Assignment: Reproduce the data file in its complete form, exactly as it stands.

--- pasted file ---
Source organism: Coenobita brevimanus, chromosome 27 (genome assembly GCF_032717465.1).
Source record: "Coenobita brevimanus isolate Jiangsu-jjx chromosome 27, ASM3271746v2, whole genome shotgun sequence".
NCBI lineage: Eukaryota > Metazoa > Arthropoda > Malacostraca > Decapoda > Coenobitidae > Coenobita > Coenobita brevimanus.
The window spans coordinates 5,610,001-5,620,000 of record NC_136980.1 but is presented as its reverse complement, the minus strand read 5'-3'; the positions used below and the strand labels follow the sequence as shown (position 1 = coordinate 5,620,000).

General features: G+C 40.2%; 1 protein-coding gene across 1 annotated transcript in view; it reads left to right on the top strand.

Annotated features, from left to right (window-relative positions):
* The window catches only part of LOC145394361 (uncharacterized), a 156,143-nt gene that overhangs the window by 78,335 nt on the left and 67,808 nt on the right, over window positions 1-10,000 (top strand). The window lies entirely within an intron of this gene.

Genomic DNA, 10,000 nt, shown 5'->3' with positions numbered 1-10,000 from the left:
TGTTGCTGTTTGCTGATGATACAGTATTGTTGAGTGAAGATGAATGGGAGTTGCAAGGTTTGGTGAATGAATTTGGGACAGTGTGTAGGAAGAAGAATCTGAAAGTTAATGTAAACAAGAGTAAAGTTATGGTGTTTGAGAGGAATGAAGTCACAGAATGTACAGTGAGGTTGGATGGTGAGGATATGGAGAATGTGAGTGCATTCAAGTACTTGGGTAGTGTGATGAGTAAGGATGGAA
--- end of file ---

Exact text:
Source organism: Coenobita brevimanus, chromosome 27 (genome assembly GCF_032717465.1).
Source record: "Coenobita brevimanus isolate Jiangsu-jjx chromosome 27, ASM3271746v2, whole genome shotgun sequence".
NCBI lineage: Eukaryota > Metazoa > Arthropoda > Malacostraca > Decapoda > Coenobitidae > Coenobita > Coenobita brevimanus.
The window spans coordinates 5,610,001-5,620,000 of record NC_136980.1 but is presented as its reverse complement, the minus strand read 5'-3'; the positions used below and the strand labels follow the sequence as shown (position 1 = coordinate 5,620,000).

General features: G+C 40.2%; 1 protein-coding gene across 1 annotated transcript in view; it reads left to right on the top strand.

Annotated features, from left to right (window-relative positions):
* The window catches only part of LOC145394361 (uncharacterized), a 156,143-nt gene that overhangs the window by 78,335 nt on the left and 67,808 nt on the right, over window positions 1-10,000 (top strand). The window lies entirely within an intron of this gene.

Genomic DNA, 10,000 nt, shown 5'->3' with positions numbered 1-10,000 from the left:
TGTTGCTGTTTGCTGATGATACAGTATTGTTGAGTGAAGATGAATGGGAGTTGCAAGGTTTGGTGAATGAATTTGGGACAGTGTGTAGGAAGAAGAATCTGAAAGTTAATGTAAACAAGAGTAAAGTTATGGTGTTTGAGAGGAATGAAGTCACAGAATGTACAGTGAGGTTGGATGGTGAGGATATGGAGAATGTGAGTGCATTCAAGTACTTGGGTAGTGTGATGAGTAAGGATGGAA